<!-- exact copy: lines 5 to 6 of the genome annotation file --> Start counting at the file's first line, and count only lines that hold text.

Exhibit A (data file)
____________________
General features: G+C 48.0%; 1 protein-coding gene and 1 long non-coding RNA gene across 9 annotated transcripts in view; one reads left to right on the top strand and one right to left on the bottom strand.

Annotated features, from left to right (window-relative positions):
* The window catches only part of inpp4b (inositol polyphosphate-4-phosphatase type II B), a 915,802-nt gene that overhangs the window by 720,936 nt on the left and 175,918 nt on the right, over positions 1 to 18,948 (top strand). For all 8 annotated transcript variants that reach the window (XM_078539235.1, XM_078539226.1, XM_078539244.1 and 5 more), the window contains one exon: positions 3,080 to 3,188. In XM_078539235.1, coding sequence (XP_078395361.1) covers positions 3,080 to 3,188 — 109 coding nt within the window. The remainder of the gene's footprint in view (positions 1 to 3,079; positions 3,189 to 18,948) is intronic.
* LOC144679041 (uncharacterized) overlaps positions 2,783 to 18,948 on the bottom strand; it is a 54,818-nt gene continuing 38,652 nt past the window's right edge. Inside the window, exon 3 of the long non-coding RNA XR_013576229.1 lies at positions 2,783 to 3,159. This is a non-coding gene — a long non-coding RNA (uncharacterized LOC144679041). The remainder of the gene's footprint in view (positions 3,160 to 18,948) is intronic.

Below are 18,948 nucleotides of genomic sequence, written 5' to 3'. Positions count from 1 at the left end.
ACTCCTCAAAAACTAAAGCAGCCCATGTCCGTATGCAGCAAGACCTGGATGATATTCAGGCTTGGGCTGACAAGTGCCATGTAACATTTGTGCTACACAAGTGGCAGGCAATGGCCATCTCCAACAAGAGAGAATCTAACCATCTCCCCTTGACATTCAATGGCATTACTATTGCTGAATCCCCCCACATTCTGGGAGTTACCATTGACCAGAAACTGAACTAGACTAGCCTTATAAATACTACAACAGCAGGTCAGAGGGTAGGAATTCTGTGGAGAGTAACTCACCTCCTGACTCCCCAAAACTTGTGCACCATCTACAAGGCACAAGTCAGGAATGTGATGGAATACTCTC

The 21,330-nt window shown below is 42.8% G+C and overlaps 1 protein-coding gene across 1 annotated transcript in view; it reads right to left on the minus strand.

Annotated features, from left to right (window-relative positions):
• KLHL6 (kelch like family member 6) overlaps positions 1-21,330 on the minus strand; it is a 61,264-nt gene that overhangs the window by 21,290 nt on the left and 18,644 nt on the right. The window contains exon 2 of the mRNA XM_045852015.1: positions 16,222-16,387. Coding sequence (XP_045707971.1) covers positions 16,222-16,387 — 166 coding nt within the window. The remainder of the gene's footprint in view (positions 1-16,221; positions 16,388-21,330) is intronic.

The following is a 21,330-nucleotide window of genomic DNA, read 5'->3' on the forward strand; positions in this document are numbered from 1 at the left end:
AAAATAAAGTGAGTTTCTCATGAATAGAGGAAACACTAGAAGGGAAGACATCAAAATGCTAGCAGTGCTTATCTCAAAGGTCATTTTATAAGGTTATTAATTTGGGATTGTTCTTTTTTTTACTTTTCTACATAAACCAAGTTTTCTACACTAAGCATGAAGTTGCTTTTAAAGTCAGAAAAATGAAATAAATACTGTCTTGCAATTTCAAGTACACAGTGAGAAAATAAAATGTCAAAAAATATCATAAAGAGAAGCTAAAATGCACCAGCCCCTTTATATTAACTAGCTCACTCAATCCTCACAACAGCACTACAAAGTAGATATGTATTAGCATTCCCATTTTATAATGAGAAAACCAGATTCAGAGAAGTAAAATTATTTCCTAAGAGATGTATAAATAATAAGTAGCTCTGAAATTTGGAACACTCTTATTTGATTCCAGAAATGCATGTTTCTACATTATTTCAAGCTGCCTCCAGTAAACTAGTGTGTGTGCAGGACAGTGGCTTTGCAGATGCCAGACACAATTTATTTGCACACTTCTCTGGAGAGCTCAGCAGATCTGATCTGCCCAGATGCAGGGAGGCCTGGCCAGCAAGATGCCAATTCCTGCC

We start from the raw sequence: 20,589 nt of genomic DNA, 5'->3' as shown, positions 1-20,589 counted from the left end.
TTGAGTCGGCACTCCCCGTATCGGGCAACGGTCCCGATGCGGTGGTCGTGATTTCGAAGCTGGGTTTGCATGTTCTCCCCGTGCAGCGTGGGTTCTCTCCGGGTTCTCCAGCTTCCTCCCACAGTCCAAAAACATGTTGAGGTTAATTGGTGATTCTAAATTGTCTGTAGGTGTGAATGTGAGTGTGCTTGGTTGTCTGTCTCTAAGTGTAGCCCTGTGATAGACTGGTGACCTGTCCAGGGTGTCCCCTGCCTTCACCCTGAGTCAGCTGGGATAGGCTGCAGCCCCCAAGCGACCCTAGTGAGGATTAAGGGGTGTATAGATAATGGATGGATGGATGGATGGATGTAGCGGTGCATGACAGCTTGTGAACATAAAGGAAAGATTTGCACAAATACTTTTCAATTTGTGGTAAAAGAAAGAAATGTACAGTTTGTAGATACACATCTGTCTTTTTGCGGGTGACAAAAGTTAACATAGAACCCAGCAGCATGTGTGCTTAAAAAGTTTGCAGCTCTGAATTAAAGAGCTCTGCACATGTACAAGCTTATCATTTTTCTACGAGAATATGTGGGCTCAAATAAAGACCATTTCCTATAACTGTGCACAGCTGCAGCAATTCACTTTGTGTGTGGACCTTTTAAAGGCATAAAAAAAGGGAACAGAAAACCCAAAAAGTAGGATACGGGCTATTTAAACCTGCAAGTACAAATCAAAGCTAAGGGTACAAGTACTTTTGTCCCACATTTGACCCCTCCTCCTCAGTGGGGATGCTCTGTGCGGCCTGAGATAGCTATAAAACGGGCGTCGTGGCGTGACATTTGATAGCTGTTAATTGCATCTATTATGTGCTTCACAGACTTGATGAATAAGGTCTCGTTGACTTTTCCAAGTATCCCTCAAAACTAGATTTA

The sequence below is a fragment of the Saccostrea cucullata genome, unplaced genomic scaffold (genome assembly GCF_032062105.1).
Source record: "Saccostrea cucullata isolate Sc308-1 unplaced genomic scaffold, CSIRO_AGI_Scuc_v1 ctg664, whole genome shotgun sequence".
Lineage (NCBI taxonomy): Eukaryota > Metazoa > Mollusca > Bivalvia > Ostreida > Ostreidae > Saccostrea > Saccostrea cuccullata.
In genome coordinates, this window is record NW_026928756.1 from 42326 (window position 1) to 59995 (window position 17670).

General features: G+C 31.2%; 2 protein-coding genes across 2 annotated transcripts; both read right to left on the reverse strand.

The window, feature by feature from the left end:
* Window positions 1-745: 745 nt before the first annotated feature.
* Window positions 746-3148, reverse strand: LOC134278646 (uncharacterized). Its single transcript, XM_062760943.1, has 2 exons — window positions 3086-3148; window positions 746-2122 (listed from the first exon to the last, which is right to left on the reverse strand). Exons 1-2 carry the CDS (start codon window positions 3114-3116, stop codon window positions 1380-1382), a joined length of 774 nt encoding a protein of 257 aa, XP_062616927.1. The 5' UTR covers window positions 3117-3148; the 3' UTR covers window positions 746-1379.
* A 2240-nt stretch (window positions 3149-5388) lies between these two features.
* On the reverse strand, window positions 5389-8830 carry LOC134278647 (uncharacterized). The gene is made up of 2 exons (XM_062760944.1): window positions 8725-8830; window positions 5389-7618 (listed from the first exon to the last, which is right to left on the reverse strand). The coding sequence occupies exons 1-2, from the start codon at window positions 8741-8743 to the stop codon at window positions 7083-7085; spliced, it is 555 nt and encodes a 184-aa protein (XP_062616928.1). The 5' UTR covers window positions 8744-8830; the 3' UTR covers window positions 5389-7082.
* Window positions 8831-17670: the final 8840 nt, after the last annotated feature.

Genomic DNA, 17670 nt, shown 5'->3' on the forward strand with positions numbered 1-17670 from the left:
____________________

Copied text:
Below are 18,948 nucleotides of genomic sequence, written 5' to 3'. Positions count from 1 at the left end.
ACTCCTCAAAAACTAAAGCAGCCCATGTCCGTATGCAGCAAGACCTGGATGATATTCAGGCTTGGGCTGACAAGTGCCATGTAACATTTGTGCTACACAAGTGGCAGGCAATGGCCATCTCCAACAAGAGAGAATCTAACCATCTCCCCTTGACATTCAATGGCATTACTATTGCTGAATCCCCCCACATTCTGGGAGTTACCATTGACCAGAAACTGAACTAGACTAGCCTTATAAATACTACAACAGCAGGTCAGAGGGTAGGAATTCTGTGGAGAGTAACTCACCTCCTGACTCCCCAAAACTTGTGCACCATCTACAAGGCACAAGTCAGGAATGTGATGGAATACTCTC